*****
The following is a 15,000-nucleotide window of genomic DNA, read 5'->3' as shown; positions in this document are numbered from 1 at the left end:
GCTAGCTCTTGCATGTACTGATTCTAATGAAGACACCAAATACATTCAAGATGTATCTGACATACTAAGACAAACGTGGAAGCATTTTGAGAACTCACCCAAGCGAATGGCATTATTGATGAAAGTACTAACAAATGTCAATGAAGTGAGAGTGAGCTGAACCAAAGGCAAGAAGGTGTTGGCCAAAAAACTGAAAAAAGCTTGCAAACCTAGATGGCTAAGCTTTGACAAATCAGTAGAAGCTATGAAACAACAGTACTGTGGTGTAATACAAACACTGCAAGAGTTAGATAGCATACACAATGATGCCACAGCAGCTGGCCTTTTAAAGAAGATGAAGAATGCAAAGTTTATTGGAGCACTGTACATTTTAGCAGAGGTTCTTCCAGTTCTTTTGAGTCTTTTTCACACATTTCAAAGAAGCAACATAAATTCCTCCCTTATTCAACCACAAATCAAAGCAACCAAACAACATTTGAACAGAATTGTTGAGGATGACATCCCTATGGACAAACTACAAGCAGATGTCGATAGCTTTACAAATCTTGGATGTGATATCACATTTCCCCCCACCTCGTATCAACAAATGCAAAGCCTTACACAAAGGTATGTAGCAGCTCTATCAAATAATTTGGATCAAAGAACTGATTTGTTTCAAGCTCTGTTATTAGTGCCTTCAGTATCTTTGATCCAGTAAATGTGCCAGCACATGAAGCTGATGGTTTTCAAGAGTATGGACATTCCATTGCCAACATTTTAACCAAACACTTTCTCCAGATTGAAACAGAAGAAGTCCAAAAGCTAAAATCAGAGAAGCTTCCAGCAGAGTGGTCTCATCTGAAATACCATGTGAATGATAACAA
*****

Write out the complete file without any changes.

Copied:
The following is a 15,000-nucleotide window of genomic DNA, read 5'->3' as shown; positions in this document are numbered from 1 at the left end:
GCTAGCTCTTGCATGTACTGATTCTAATGAAGACACCAAATACATTCAAGATGTATCTGACATACTAAGACAAACGTGGAAGCATTTTGAGAACTCACCCAAGCGAATGGCATTATTGATGAAAGTACTAACAAATGTCAATGAAGTGAGAGTGAGCTGAACCAAAGGCAAGAAGGTGTTGGCCAAAAAACTGAAAAAAGCTTGCAAACCTAGATGGCTAAGCTTTGACAAATCAGTAGAAGCTATGAAACAACAGTACTGTGGTGTAATACAAACACTGCAAGAGTTAGATAGCATACACAATGATGCCACAGCAGCTGGCCTTTTAAAGAAGATGAAGAATGCAAAGTTTATTGGAGCACTGTACATTTTAGCAGAGGTTCTTCCAGTTCTTTTGAGTCTTTTTCACACATTTCAAAGAAGCAACATAAATTCCTCCCTTATTCAACCACAAATCAAAGCAACCAAACAACATTTGAACAGAATTGTTGAGGATGACATCCCTATGGACAAACTACAAGCAGATGTCGATAGCTTTACAAATCTTGGATGTGATATCACATTTCCCCCCACCTCGTATCAACAAATGCAAAGCCTTACACAAAGGTATGTAGCAGCTCTATCAAATAATTTGGATCAAAGAACTGATTTGTTTCAAGCTCTGTTATTAGTGCCTTCAGTATCTTTGATCCAGTAAATGTGCCAGCACATGAAGCTGATGGTTTTCAAGAGTATGGACATTCCATTGCCAACATTTTAACCAAACACTTTCTCCAGATTGAAACAGAAGAAGTCCAAAAGCTAAAATCAGAGAAGCTTCCAGCAGAGTGGTCTCATCTGAAATACCATGTGAATGATAACAA